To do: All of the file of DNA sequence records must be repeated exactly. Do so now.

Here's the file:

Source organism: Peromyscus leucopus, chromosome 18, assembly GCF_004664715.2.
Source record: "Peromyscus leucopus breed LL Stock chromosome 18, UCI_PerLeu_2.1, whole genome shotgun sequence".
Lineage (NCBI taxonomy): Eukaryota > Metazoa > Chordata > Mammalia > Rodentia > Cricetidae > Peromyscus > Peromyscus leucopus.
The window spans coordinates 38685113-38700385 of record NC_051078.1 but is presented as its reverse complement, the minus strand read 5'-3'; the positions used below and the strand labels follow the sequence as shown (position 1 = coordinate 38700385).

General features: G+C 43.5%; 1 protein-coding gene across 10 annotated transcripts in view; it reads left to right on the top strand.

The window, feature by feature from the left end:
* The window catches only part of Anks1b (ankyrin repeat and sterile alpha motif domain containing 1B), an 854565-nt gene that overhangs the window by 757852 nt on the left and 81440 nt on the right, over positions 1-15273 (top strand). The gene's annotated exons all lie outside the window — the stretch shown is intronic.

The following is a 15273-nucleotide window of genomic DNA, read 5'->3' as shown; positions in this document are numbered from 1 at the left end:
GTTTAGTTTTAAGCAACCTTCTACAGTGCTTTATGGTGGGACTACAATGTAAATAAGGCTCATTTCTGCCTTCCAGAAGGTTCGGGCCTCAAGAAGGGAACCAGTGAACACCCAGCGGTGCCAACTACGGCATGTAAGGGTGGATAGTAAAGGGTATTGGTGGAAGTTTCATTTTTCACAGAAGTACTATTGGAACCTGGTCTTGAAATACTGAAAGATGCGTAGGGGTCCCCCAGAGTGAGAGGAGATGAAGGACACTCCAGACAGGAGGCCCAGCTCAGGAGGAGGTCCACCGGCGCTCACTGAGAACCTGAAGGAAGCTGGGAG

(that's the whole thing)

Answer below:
Source organism: Peromyscus leucopus, chromosome 18, assembly GCF_004664715.2.
Source record: "Peromyscus leucopus breed LL Stock chromosome 18, UCI_PerLeu_2.1, whole genome shotgun sequence".
Lineage (NCBI taxonomy): Eukaryota > Metazoa > Chordata > Mammalia > Rodentia > Cricetidae > Peromyscus > Peromyscus leucopus.
The window spans coordinates 38685113-38700385 of record NC_051078.1 but is presented as its reverse complement, the minus strand read 5'-3'; the positions used below and the strand labels follow the sequence as shown (position 1 = coordinate 38700385).

General features: G+C 43.5%; 1 protein-coding gene across 10 annotated transcripts in view; it reads left to right on the top strand.

The window, feature by feature from the left end:
* The window catches only part of Anks1b (ankyrin repeat and sterile alpha motif domain containing 1B), an 854565-nt gene that overhangs the window by 757852 nt on the left and 81440 nt on the right, over positions 1-15273 (top strand). The gene's annotated exons all lie outside the window — the stretch shown is intronic.

The following is a 15273-nucleotide window of genomic DNA, read 5'->3' as shown; positions in this document are numbered from 1 at the left end:
GTTTAGTTTTAAGCAACCTTCTACAGTGCTTTATGGTGGGACTACAATGTAAATAAGGCTCATTTCTGCCTTCCAGAAGGTTCGGGCCTCAAGAAGGGAACCAGTGAACACCCAGCGGTGCCAACTACGGCATGTAAGGGTGGATAGTAAAGGGTATTGGTGGAAGTTTCATTTTTCACAGAAGTACTATTGGAACCTGGTCTTGAAATACTGAAAGATGCGTAGGGGTCCCCCAGAGTGAGAGGAGATGAAGGACACTCCAGACAGGAGGCCCAGCTCAGGAGGAGGTCCACCGGCGCTCACTGAGAACCTGAAGGAAGCTGGGAG